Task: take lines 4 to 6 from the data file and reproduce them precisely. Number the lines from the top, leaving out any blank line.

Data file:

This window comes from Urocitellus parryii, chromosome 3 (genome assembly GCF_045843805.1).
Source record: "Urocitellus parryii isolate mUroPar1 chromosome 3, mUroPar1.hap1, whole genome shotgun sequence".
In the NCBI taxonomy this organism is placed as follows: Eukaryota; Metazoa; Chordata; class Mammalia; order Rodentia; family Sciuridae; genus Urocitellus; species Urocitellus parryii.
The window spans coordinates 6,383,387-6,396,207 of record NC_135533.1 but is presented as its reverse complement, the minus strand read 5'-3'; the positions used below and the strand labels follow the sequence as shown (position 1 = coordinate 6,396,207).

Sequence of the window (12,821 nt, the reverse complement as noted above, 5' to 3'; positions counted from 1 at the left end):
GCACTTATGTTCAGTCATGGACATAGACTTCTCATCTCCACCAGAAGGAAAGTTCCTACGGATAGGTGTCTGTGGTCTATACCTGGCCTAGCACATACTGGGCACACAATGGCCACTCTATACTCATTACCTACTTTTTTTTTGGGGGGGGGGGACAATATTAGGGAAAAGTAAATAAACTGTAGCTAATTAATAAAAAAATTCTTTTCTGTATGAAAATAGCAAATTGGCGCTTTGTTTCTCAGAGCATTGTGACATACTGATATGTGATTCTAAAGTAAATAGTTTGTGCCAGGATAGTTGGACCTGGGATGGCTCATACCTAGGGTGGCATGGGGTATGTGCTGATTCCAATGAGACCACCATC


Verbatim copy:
The window spans coordinates 6,383,387-6,396,207 of record NC_135533.1 but is presented as its reverse complement, the minus strand read 5'-3'; the positions used below and the strand labels follow the sequence as shown (position 1 = coordinate 6,396,207).

Sequence of the window (12,821 nt, the reverse complement as noted above, 5' to 3'; positions counted from 1 at the left end):
GCACTTATGTTCAGTCATGGACATAGACTTCTCATCTCCACCAGAAGGAAAGTTCCTACGGATAGGTGTCTGTGGTCTATACCTGGCCTAGCACATACTGGGCACACAATGGCCACTCTATACTCATTACCTACTTTTTTTTTGGGGGGGGGGGACAATATTAGGGAAAAGTAAATAAACTGTAGCTAATTAATAAAAAAATTCTTTTCTGTATGAAAATAGCAAATTGGCGCTTTGTTTCTCAGAGCATTGTGACATACTGATATGTGATTCTAAAGTAAATAGTTTGTGCCAGGATAGTTGGACCTGGGATGGCTCATACCTAGGGTGGCATGGGGTATGTGCTGATTCCAATGAGACCACCATC